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Bob Dylan Biography

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Bob Dylan (born Robert Allen Zimmerman on May 24, 1941) is an American singer-songwriter, author, musician and poet who has been a major figure in popular music for five decades. Much of Dylan's best known work is from the 1960s when he became an informal documentarian and reluctant figurehead of American unrest. Some of his songs, such as "Blowin' in the Wind" and "The Times They Are a-Changin'", became anthems of the anti-war and civil rights movements. Forty years later, his 2001 album "Love and Theft", reached the top five on the charts in the U.S. and the UK. His latest studio album, Modern Times, released on August 29, 2006, became his first US #1 album in thirty years, making him the oldest living chart topper in history at the age of 65.

Dylan's early lyrics incorporated politics, social commentary, philosophy and literary influences, defying existing pop music conventions and appealing widely to the counterculture of the time. While expanding and personalizing musical styles, he has shown steadfast devotion to many traditions of American song, from folk and country/blues to rock 'n' roll and rockabilly, to Celtic balladry, even jazz, swing and Broadway.

Dylan performs with the guitar, keyboard and harmonica. Backed by a changing lineup of musicians, he has toured steadily since the late 1980s on what has been dubbed the Never Ending Tour. He has also recently performed alongside other major artists, such as Paul Simon, Joan Baez, Tom Petty, Bruce Springsteen, Jack White, Eric Clapton, The Band, and Mark Knopfler. Although his contributions as performer and recording artist have been central to his career, his songwriting is generally held as his highest accomplishment.

His career accomplishments have been recognized with the Polar Music Prize, the Grammy Lifetime Achievement Award, Kennedy Center Honors, and induction into the Rock and Roll Hall of Fame, Nashville Songwriters and Songwriters Hall of Fame. He has even been nominated several times for the Nobel Prize in Literature. Dylan was listed as one of TIME Magazine's 100 most influential people of the 20th century.

Bob Dylan's large and vocal fan base writes books, essays, 'zines, etc. at a furious rate. They also maintain a massive Internet presence with daily Dylan news, a site which rigorously documents every song he has ever played in concert, one that documents bootlegs that have been released on vinyl and disc, and one where visitors bet on what songs he will play on upcoming tours; along with many hundreds of other sites. Within minutes of the end of concerts, set lists and reviews are posted by his loyal following.

The poet laureate of Britain, Andrew Motion, is a vocal supporter of Dylan's work, as are musicians Lou Reed, Neil Young, Bruce Springsteen, Tom Petty, David Bowie, Mike Watt, Roger Waters, Joni Mitchell, Ian Hunter, and Tom Waits.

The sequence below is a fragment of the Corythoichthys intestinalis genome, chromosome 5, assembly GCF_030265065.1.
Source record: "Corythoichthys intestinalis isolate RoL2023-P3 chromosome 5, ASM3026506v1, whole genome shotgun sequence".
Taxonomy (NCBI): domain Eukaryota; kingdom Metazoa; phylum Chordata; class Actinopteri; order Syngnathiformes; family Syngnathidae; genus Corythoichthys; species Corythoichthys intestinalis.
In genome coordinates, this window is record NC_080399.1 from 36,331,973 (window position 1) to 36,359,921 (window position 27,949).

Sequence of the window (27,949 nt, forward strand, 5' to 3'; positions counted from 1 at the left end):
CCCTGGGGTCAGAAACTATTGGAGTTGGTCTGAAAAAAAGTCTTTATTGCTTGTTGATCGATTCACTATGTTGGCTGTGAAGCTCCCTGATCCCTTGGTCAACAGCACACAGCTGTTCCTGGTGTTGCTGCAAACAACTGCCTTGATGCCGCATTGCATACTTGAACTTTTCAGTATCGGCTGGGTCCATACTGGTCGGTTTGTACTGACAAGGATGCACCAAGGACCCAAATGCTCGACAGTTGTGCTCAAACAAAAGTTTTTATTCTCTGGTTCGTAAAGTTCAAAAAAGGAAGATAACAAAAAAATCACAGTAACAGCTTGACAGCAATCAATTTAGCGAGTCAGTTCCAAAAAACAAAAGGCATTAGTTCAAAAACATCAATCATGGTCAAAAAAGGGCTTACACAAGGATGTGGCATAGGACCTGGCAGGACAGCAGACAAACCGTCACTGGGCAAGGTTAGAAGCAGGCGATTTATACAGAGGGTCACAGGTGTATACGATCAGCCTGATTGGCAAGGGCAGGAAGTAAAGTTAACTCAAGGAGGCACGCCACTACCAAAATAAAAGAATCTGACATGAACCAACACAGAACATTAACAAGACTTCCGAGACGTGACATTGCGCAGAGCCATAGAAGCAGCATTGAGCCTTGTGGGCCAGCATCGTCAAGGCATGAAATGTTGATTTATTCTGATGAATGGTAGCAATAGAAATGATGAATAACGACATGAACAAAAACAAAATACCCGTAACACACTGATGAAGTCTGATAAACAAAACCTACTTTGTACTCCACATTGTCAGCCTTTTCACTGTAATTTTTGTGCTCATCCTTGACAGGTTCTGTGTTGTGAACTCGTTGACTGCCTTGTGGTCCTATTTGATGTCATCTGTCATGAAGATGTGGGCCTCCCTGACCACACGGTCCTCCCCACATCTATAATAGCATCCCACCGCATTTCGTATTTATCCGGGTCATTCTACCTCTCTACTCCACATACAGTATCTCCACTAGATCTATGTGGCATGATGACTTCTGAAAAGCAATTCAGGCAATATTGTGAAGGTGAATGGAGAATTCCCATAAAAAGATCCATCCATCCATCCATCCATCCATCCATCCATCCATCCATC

The Dylan pool, which was created in 2001 has been featured on CNN, CBC, BBC, and the Associated Press. To the Associated Press, "The pool reflects both the obsessive interest Dylan still draws 40 years into his career and the way this road warrior has structured his career." It allows interaction between fans while adding a level of competition through the unique online Bob Dylan fantasy game.

After a lengthy delay, October 2004 saw the publishing of Dylan's autobiography Chronicles, Vol. 1, with which he once again confounded expectations. Dylan wrote three chapters about the year between his arrival in New York City in 1961 and recording his first album. Dylan focused on the brief period before he was a household name, while virtually ignoring the mid-1960s when his fame was at its height. He also devoted chapters to two lesser-known albums, New Morning (1970) and Oh Mercy (1989), which contained insights into his collaborations with poet Archibald MacLeish and producer Daniel Lanois. In the New Morning chapter, Dylan expresses distaste for the "spokesman of a generation" label bestowed upon him, and evinces disgust with his more fanatical followers.

Another section features Dylan's account of a guitar-playing style in mathematical detail that he claimed was the key to his renaissance in the 1990s. Despite the opacity of some passages, there is an overall clarity in voice that is generally missing in Dylan's other prose writings, and a noticeable generosity towards friends and lovers of his early years. At the end of the book, Dylan describes with great passion the moment when he listened to the Brecht/Weill song "Pirate Jenny", and the moment when he first heard Robert Johnson’s recordings. In these passages, Dylan suggested the process which ignited his own song-writing.

Chronicles, Vol. 1 reached number two on The New York Times' Hardcover Non-Fiction best seller list in December 2004 and was nominated for a National Book Award. Simultaneously, Amazon.com and Barnes & Noble reported the book as their number two best-seller among all categories. Chronicles Vol. 1 is the first of three planned volumes.

The current members of Bob Dylan's touring band:
Artist information courtesy of their Wikipedia entry, which is licensed under the GNU Free Documentation License.
 
 
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